We always want to make sign-ups to be frictionless and hassle-free. More people will be willing to try our app if onboarding is as easy as humanly possible.
We always want to make sign-ups to be frictionless and hassle-free. More people will be willing to try our app if onboarding is as easy as humanly possible. Nothing discourages sign-ups more than a form with a gazillion questions and pages of options.
It is always advisable to use an authentication mechanism that people are already utilizing at this very moment. You can bet your lunch money that people are logged in to Facebook, Twitter, and Google at this instance while reading this article.
You can never go wrong providing a dead-simple mechanism for people already logged in to Google, Gmail, or YouTube, and just drop them at the center of your app, all logged in and ready to go.
In this tutorial, we shall do the following:
To integrate Google Login into our React app, we need a Google Client ID. We can obtain this when we create a Google API Project.
Once you have your Google Client ID with you, it’s time to integrate Google Login into your React application.
We start with a standard create-react-app application for demonstration purposes, but this will work as well with any existing React app that you already have.
$ npx create-react-app tutorial-react-google-api-login
We need to modify a couple of files to perform the integration.
Create a file named src/lib/GoogleLogin.js, with the following content:
Line 13 (Ref. 3): This ensures that the script is loaded only once by checking the provided id first.
Line 17 (Ref. 5): We tell our code to run a globally available function named onGoogleScriptLoad after the Google API library loads properly. onGoogleScriptLoad is an arbitrarily-named function, and as such, can be named anything that you prefer. We shall use this function as an entry point for our React component, as we shall see later.
Proceed to our main application (src/App.js), and perform the following modifications:
Lines 52 - 66 (Ref. 1): We define the onGoogleScriptLoad global function, which, as mentioned previously, will be the function to be executed immediately after the Google API Library has fully loaded.
Lines 54 - 55 (Ref. 2): We expose the gapi object as the gapi state to make it available to our whole React application. The gapi object acts like the root object that we use to load all other functionalities such as authentication (via gapi.auth2) and sign-in helper functions (via gapi.signin2)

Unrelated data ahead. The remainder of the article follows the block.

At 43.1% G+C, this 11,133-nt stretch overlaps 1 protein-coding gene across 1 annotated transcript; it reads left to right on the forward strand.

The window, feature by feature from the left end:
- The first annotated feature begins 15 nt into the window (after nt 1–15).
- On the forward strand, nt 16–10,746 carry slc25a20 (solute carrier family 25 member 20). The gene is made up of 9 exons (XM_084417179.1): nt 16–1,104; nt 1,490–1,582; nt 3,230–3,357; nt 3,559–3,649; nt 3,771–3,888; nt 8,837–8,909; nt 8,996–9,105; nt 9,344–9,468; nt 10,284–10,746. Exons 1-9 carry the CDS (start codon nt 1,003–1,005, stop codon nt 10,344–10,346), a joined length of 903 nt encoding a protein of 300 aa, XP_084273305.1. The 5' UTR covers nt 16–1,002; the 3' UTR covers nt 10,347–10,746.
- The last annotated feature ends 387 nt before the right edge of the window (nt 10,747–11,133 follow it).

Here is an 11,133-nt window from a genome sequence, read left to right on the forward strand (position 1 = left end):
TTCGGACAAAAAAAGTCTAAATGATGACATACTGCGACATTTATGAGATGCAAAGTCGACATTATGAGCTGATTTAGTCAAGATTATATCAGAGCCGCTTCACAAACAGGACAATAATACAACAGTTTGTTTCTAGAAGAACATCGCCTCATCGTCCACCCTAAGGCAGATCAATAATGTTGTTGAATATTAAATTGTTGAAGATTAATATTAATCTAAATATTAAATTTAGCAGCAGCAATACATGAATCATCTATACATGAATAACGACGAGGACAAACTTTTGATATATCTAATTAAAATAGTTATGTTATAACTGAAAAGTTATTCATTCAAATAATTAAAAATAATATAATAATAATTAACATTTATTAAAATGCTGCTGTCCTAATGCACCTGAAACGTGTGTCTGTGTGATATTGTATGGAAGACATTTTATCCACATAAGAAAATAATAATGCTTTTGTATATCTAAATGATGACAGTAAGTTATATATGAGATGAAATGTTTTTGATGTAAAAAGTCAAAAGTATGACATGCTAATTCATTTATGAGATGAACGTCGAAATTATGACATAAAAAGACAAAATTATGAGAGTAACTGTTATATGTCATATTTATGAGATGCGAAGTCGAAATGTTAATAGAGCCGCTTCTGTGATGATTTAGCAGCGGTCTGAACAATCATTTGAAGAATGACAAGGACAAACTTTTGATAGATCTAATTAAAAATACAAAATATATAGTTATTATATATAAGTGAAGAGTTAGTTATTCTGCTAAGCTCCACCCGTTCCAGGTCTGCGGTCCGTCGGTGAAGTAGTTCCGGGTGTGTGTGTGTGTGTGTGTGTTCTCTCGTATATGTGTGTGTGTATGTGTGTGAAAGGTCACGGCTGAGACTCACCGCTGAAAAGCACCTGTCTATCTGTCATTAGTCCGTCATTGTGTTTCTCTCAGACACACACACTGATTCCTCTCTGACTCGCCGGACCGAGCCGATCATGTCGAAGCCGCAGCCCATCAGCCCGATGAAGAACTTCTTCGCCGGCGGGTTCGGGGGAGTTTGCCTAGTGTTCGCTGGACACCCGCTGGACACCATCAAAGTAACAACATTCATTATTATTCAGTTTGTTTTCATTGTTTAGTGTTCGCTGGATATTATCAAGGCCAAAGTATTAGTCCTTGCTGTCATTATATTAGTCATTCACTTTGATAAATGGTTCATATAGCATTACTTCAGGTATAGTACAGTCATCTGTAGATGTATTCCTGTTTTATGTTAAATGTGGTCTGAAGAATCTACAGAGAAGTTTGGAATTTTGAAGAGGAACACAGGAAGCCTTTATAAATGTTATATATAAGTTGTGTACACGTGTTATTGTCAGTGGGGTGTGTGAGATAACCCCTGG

Lines 57 - 65 (Ref. 3): We need to load gapi.auth2 like so as the library does not do this on the onset. The gapi.auth2.* family of functions is available for us once the library loads successfully.
Lines 59 - 61 (Ref. 4): We need to initialize gapi.auth2 before we can proceed any further. Remember the Google Client ID that we obtained while creating the Google API Project? We utilize it here.
Security warning: Do NOT commit your Google Client ID, or any sensitive information, in your source repository!
The current best practice is to put the client ID in your environment variable (in this case, as REACT_APP_GOOGLE_CLIENT_ID) to prevent placing the ID in the repository.
Line 62 (Ref. 5): Successful initialization of gapi.auth2 gives us a GoogleAuth object. This object allows us to sign in, sign out, and perform several other user-specific functions. There is much to explore with the GoogleAuth object, but for now, we shall use it for the GoogleAuth.signOut()function, as we shall see later on.
We expose this GoogleAuth object to the whole app as the googleAuth state.
Line 63, Lines 36 - 45 (Ref. 6): The Google library provides a nifty helper function called gapi.signin2.render to help us create our sign-in button. Provide the ID of the element where you want the button placed, and the library will automatically create the sign-in button for us.
Lines 16 - 22, Lines 24 - 26 (Ref. 7): The gapi.signin2.render function allows us to declare both a success and a failure callback. The success callback includes the handy googleUser object, which serves the entire activity’s ultimate objective: to retrieve valuable user data, including the user’s name, profile picture, and email address, and place them in their respective states for rendering.
Lines 28 - 34 (Ref. 8): When the user hits “Log Out,” we do two things. First, we invoke the GoogleAuth.signOut() function, and second, we re-render the Google sign-in button via gapi.signin2.render().
The sign-in button re-render is necessary since we removed the button from the DOM after login when it disappeared from view.
Line 69 (Ref. 9): Observe that we invoke the actual loadGoogleScript() function only after we defined window.onGoogleScriptLoad completely. We do this to be 100% certain that window.onGoogleScriptLoad is available before the library completes its load, and no race conditions happen.
Run the following command, replacing XXXXXXXXXX with your Google Client ID:
$ REACT_APP_GOOGLE_CLIENT_ID=XXXXXXXXXX npm start
Our React application is now visible from our local machine, via http://localhost:8080. Such is not enough, though; we must expose our app to the world. We can do this securely by using ngrok.
$ ngrok http 8080
Ngrok provides us with two URL’s that can be accessed anywhere on the Internet: an http version and an https version. Take the https version, in our case https://805b5b974a6d.ngrok.io. We shall go back to Google API to plug in the URL.
Go back to the OAuth consent screen and ensure that we set its publishing status to production.
Now we go to the fun part, where we view and test our finished application.
You can play around with the live demo here: https://compassionate-villani-96963b.netlify.app/
You can view and download our source code at: https://github.com/QuodAI/tutorial-react-google-api-login
I hope that you obtained something valuable today. Happy coding!